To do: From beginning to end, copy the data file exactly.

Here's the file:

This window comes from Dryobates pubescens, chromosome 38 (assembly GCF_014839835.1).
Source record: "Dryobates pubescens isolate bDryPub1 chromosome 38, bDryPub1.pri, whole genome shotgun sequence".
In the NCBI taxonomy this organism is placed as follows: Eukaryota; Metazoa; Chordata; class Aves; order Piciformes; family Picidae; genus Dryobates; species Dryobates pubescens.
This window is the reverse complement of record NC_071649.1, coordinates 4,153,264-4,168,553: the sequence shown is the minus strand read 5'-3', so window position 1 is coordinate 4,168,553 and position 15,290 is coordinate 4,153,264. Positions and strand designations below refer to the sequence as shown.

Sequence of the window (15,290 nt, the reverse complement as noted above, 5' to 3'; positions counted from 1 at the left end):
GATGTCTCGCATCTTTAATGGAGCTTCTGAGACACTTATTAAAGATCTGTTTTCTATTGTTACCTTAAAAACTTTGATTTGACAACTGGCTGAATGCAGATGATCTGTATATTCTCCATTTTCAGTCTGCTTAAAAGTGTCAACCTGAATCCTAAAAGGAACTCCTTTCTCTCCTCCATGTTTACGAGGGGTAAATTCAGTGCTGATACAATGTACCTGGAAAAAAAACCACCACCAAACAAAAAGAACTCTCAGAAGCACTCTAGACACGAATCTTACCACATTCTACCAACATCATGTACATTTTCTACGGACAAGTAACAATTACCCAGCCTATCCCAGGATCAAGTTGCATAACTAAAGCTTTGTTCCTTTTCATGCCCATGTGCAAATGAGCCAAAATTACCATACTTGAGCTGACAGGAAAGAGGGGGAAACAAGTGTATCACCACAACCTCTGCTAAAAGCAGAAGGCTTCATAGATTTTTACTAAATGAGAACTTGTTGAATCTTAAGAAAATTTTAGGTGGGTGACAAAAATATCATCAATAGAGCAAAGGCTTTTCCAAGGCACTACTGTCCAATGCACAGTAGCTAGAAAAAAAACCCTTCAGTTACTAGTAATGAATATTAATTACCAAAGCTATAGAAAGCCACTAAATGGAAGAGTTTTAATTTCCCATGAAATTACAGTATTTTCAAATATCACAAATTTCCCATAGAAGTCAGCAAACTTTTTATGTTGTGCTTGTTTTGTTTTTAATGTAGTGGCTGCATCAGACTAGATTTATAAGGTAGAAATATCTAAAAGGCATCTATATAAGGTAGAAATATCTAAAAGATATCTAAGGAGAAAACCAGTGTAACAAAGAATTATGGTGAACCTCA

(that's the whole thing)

This window comes from Dryobates pubescens, chromosome 38 (assembly GCF_014839835.1).
Source record: "Dryobates pubescens isolate bDryPub1 chromosome 38, bDryPub1.pri, whole genome shotgun sequence".
In the NCBI taxonomy this organism is placed as follows: Eukaryota; Metazoa; Chordata; class Aves; order Piciformes; family Picidae; genus Dryobates; species Dryobates pubescens.
This window is the reverse complement of record NC_071649.1, coordinates 4,153,264-4,168,553: the sequence shown is the minus strand read 5'-3', so window position 1 is coordinate 4,168,553 and position 15,290 is coordinate 4,153,264. Positions and strand designations below refer to the sequence as shown.

Sequence of the window (15,290 nt, the reverse complement as noted above, 5' to 3'; positions counted from 1 at the left end):
GATGTCTCGCATCTTTAATGGAGCTTCTGAGACACTTATTAAAGATCTGTTTTCTATTGTTACCTTAAAAACTTTGATTTGACAACTGGCTGAATGCAGATGATCTGTATATTCTCCATTTTCAGTCTGCTTAAAAGTGTCAACCTGAATCCTAAAAGGAACTCCTTTCTCTCCTCCATGTTTACGAGGGGTAAATTCAGTGCTGATACAATGTACCTGGAAAAAAAACCACCACCAAACAAAAAGAACTCTCAGAAGCACTCTAGACACGAATCTTACCACATTCTACCAACATCATGTACATTTTCTACGGACAAGTAACAATTACCCAGCCTATCCCAGGATCAAGTTGCATAACTAAAGCTTTGTTCCTTTTCATGCCCATGTGCAAATGAGCCAAAATTACCATACTTGAGCTGACAGGAAAGAGGGGGAAACAAGTGTATCACCACAACCTCTGCTAAAAGCAGAAGGCTTCATAGATTTTTACTAAATGAGAACTTGTTGAATCTTAAGAAAATTTTAGGTGGGTGACAAAAATATCATCAATAGAGCAAAGGCTTTTCCAAGGCACTACTGTCCAATGCACAGTAGCTAGAAAAAAAACCCTTCAGTTACTAGTAATGAATATTAATTACCAAAGCTATAGAAAGCCACTAAATGGAAGAGTTTTAATTTCCCATGAAATTACAGTATTTTCAAATATCACAAATTTCCCATAGAAGTCAGCAAACTTTTTATGTTGTGCTTGTTTTGTTTTTAATGTAGTGGCTGCATCAGACTAGATTTATAAGGTAGAAATATCTAAAAGGCATCTATATAAGGTAGAAATATCTAAAAGATATCTAAGGAGAAAACCAGTGTAACAAAGAATTATGGTGAACCTCA